In any event, eventually both boyfriend and then girlfriend ended up busting pretty close to each other in the 20s, eliminating what to me was the very last thing worth caring about in the WSOP Main Event this year. Especially since the advent of the ridiculous "November Nine" such that we won't even know which of the unknowns is the eventual winner for another several months here at this point, Monday just took the last scraps of air for me out of this year's World Series of Poker. It's unfortunate really -- I mean, I know some people get off on seeing a bunch of noobs playing it out on live tv for the $8 million first prize, and of course I will be happy for whoever survives to pull off that feat this fall in Vegas, but in reality, there's very little more boring to me than the thought of watching nine total and compelte unknowns whom I never cared about before this tournament and won't care about after this tournament, slinging poker chips around with mostly preflop allins. I'm not saying the WSOP needs to change anything or that this is any kind of an unacceptable outcome, but rather than my level of interest in the WSOP Main Event just fell off a cliff on Monday as the last of the stories fell by the wayside once and for all. Let's just say that I won't have on auto-refresh anymore starting today, as there'd be nothing for me to even follow along with that is of any moment to me whatsoever.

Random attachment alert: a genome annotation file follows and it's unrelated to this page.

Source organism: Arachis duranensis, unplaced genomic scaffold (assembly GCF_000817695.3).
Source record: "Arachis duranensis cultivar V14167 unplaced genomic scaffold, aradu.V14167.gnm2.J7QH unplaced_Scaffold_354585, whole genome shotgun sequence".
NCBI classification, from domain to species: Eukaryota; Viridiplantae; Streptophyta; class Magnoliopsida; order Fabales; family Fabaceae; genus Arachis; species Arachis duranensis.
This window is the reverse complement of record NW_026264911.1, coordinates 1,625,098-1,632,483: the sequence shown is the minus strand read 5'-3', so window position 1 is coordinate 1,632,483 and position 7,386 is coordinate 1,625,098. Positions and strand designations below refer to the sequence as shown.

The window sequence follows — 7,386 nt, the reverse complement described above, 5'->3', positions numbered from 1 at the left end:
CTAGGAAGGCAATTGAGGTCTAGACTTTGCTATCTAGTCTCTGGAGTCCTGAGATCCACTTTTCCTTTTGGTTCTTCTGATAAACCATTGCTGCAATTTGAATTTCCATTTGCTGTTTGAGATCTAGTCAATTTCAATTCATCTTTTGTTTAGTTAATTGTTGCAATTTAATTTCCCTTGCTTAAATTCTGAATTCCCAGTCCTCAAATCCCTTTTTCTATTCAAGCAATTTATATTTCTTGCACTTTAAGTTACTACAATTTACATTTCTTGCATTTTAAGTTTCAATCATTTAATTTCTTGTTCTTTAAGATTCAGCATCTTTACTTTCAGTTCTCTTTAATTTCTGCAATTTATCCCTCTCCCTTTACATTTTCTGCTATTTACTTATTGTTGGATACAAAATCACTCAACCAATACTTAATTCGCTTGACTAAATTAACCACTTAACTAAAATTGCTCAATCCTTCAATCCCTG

And thus ends for me the first WSOP without myself there in participation since 2006. I actually made it through ok, all things considered; no bouts of withdrawal, no urge to jump on a plane and call my wife from the air when it was too late to turn around. Playing that tournament at Foxwoods a couple of weeks ago helped to ease the pain a little bit, and I am planning on a similar outing sometime in August or September as well, probably down to the Borgata to play in the Fall Poker Open or maybe back to Foxwoods to get a little more of my poker on later in the year. But not playing at the WSOP in 2011 was ok in the end, and I certainly do not regret my decision not to throw away a couple grand on a tournament that I am nowhere near practiced-up enough to play my best in. Here's to making it back out to the desert for my annual summer reunion in 2012, when some 15 months of no online poker in the United States is I can only assume set to produce lower fields than the record numbers we saw across the WSOP this time around as players made that extra effort to take their existing rolls out to the WSOP given the shutdown of online poker in April 2011.